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KA3YAN
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« Reply #10 on: November 20, 2013, 11:55:30 AM »

I was really stuck on what analyzer I wanted...or was willing to pay for.  I few years ago I purchased an MFJ-259B and it worked relatively well.  What I really didn't like was how quickly it would eat through a whole box of AA batteries (especially if something happened to bump the ON/OFF switch).  It was also a PITA to change batteries.  So I decided to sell some unused items and the 259B and upgrade to a nicer unit.  The question was whether I wanted the Comet CAA-500 or the RigExpert AA-600 (the AA-520 is out of production).  Obviously I needed to consider cost as an important variable, but I also considered user reviews, features, and applications.  In the end the features won me over with the RigExpert AA-600.

That's not to say there isn't a place for the CAA-500.  If I had a million dollars laying around, it would be on my list of things to buy.  I like the cross needles that instantly show a real-time value of SWR and Z.  What I really liked best about the AA-600 was the ability to graphically show the sweep over a range of frequencies and to be able to operate the analyzer using a computer.  While there are still limitations with the AA-600, it really is a fantastic piece of equipment for the price.

I don't condemn the MFJ analyzers, they're not bad...they're just built to MFJ's "high standards" which may or may not suite your needs in the long run. I guarantee that YMMV with anything from MFJ.

73,
Brad KA3YAN
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W5ZZT
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« Reply #11 on: November 20, 2013, 11:33:30 PM »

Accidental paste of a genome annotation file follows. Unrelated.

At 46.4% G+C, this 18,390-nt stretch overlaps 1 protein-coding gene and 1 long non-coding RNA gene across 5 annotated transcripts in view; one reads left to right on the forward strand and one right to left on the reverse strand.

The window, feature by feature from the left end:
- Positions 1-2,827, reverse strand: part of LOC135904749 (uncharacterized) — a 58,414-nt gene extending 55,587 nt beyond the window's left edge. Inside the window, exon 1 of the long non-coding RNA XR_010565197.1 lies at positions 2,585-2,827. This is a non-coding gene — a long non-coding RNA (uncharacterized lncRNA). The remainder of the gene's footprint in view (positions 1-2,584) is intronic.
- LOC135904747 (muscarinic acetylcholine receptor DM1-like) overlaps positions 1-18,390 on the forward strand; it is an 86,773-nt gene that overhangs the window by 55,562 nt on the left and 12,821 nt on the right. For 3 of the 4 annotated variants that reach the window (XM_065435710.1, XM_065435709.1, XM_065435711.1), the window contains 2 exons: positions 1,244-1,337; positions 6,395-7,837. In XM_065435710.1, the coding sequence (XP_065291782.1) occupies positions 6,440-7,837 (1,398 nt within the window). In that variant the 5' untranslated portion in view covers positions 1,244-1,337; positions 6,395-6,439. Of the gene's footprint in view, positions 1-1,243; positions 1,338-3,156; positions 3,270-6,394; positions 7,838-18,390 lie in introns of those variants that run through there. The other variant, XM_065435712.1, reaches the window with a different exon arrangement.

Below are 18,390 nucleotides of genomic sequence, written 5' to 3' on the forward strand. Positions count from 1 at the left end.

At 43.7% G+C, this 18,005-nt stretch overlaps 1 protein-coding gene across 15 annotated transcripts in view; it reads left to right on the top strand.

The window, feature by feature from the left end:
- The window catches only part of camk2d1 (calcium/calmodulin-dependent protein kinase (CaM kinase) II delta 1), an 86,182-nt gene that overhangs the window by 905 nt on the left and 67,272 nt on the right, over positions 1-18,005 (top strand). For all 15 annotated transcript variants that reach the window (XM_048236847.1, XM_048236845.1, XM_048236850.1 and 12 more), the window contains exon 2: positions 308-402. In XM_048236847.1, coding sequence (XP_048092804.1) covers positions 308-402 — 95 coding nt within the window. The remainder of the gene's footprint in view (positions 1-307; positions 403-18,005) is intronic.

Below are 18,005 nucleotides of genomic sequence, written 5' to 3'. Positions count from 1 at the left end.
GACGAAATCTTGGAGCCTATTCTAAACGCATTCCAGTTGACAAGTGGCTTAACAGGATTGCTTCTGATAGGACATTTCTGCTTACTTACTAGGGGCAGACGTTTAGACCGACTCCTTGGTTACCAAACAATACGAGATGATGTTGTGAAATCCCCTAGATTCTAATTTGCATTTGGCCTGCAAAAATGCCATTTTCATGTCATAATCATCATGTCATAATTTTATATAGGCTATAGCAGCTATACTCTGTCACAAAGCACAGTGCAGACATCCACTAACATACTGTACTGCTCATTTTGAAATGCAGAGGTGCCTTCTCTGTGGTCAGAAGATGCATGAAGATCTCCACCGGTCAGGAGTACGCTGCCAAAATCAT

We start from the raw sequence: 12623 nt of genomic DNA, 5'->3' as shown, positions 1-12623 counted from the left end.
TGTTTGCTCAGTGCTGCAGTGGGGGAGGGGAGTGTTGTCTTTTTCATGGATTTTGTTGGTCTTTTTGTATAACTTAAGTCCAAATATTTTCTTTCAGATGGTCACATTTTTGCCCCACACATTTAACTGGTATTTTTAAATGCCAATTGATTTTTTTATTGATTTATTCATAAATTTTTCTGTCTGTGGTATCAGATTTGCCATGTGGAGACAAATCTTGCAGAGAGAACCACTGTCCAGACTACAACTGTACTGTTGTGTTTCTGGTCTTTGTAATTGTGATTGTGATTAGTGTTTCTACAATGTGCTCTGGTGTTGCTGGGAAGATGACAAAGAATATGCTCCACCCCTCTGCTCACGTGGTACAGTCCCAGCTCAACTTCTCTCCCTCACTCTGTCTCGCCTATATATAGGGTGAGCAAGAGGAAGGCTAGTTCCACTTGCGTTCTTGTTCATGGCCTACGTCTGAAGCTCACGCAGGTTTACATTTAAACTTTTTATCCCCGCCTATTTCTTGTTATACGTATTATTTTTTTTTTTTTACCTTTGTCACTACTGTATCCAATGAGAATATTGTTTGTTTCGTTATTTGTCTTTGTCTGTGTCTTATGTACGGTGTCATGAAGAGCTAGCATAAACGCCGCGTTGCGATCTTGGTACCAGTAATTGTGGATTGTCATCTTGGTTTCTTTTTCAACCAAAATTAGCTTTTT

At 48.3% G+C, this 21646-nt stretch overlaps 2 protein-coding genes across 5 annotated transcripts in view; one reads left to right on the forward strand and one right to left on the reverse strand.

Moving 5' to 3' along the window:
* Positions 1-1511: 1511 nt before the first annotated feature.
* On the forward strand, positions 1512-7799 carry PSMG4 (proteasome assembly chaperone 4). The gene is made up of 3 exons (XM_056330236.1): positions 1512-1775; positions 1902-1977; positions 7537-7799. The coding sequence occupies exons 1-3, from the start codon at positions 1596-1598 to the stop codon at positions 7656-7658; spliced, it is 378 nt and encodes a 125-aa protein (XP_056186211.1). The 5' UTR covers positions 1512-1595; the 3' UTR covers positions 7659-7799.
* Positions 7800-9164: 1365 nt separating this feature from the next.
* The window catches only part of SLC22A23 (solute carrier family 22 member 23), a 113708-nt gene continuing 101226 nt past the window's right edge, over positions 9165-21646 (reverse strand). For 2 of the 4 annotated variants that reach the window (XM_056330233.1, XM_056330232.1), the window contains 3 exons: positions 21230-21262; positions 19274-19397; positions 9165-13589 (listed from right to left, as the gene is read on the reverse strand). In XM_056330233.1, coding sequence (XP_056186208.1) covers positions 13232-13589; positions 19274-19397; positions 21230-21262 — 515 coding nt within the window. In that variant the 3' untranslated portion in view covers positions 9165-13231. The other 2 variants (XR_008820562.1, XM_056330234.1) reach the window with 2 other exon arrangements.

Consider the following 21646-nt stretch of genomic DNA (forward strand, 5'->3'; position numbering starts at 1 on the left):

I may be old fashion but what do you really need an analyzer for? I just use my rig at low power to see where I am resonant.

I am just wondering what the benefit is.

Thanks
Harold
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N5INP
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Posts: 835




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« Reply #12 on: November 21, 2013, 05:17:13 AM »

I may be old fashion but what do you really need an analyzer for? I just use my rig at low power to see where I am resonant.

I am just wondering what the benefit is.

Convenience Harold. Unless you want to take your transmitter to the bench where you are working on an antenna, or to the field point where you want to adjust an antenna, yea you can get by with doing what you say. But with a handheld analyzer like the CAA-500, you can simply and quickly sweep the band and get a very good idea of how the antenna is working. And with the more expensive units like the rigrunners, you can get a graph of the resonant properties.

An analogy would be a builder that uses a pneumatic nail gun to build a house. Why use that, when a simple hammer will still do the job? Because it saves time and it's easier. But yea you can still build a house with a framing hammer (or test an antenna with a transmitter).  Smiley